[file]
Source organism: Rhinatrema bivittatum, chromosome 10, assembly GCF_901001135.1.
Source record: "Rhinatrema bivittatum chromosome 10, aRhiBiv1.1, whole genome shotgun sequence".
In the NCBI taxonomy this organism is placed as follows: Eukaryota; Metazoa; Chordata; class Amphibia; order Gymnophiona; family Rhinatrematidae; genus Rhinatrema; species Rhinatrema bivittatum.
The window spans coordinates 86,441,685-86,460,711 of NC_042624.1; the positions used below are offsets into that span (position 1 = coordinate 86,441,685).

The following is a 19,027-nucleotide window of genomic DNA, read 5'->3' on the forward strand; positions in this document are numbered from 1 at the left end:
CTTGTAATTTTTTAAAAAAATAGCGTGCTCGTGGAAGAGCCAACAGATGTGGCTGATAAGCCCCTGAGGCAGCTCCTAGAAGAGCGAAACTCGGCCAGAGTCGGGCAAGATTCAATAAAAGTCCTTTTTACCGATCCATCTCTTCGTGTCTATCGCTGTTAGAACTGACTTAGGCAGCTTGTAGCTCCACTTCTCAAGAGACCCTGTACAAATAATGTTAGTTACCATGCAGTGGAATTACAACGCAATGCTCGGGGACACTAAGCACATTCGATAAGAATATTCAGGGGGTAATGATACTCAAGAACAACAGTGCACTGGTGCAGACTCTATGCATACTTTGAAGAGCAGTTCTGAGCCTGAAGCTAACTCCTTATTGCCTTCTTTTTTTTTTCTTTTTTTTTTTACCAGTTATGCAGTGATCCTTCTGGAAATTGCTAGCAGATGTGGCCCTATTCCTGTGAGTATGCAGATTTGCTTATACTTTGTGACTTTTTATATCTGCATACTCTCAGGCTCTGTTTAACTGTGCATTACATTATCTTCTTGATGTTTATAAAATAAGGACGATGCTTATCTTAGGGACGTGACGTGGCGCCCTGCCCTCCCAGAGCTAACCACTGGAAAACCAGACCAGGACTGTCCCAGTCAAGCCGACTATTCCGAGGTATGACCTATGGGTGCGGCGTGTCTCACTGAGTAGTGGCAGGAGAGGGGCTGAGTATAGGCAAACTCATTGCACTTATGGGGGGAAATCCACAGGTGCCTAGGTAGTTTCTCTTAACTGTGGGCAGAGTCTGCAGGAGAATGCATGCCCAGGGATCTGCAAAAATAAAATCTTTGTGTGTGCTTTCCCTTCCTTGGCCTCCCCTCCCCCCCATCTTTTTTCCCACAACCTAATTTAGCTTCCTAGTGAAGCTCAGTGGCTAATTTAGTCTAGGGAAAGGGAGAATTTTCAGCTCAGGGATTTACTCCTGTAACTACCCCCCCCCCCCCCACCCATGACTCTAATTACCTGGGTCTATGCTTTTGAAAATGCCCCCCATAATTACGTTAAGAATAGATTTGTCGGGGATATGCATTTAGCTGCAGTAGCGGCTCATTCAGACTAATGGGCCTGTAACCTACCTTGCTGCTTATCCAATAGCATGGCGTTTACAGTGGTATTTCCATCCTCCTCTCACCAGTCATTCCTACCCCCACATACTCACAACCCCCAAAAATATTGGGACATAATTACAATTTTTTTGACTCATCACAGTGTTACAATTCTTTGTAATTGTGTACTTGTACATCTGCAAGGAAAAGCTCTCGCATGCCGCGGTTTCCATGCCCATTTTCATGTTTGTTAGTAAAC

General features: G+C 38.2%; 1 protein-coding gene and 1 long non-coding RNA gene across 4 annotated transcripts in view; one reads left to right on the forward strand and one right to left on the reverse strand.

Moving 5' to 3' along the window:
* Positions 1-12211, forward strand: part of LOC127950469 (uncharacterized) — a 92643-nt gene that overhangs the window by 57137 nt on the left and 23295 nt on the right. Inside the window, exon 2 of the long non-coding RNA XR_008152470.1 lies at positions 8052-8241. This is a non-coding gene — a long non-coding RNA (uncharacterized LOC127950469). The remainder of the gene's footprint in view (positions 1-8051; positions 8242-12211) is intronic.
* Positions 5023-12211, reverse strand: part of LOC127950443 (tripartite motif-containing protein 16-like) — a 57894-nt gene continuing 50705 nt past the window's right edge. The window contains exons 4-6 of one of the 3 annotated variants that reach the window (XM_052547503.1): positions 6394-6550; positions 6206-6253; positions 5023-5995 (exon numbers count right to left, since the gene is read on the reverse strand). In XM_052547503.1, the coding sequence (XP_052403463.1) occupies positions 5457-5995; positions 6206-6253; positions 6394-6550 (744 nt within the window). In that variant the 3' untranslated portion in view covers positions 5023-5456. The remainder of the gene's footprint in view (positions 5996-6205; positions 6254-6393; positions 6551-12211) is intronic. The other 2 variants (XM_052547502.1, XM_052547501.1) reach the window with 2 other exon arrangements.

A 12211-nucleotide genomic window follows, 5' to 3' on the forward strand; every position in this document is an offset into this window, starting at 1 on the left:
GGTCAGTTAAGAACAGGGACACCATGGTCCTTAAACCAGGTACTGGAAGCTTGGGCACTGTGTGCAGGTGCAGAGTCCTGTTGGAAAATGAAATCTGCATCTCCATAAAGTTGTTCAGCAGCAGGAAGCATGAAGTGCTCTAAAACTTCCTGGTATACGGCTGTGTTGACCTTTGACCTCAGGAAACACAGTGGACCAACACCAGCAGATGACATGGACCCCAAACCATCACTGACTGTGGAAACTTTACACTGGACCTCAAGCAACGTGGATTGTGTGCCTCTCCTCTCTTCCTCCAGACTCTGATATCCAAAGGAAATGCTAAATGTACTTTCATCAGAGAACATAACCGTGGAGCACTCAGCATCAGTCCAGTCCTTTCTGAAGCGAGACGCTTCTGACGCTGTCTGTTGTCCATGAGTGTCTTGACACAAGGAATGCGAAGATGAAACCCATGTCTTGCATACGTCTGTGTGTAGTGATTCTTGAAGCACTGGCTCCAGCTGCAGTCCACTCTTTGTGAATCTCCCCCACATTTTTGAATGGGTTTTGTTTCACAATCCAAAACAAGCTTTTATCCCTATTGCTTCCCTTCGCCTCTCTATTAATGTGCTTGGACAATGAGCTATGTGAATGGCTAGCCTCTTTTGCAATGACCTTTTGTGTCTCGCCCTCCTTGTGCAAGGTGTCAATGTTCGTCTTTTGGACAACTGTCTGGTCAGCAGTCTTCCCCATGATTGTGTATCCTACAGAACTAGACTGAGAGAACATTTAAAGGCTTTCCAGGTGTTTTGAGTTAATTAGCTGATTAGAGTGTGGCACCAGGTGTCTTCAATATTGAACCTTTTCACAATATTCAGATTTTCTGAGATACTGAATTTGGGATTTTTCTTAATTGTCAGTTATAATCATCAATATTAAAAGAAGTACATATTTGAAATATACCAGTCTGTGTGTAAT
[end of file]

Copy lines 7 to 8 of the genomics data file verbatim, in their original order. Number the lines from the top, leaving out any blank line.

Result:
General features: G+C 38.2%; 1 protein-coding gene and 1 long non-coding RNA gene across 4 annotated transcripts in view; one reads left to right on the forward strand and one right to left on the reverse strand.

Moving 5' to 3' along the window: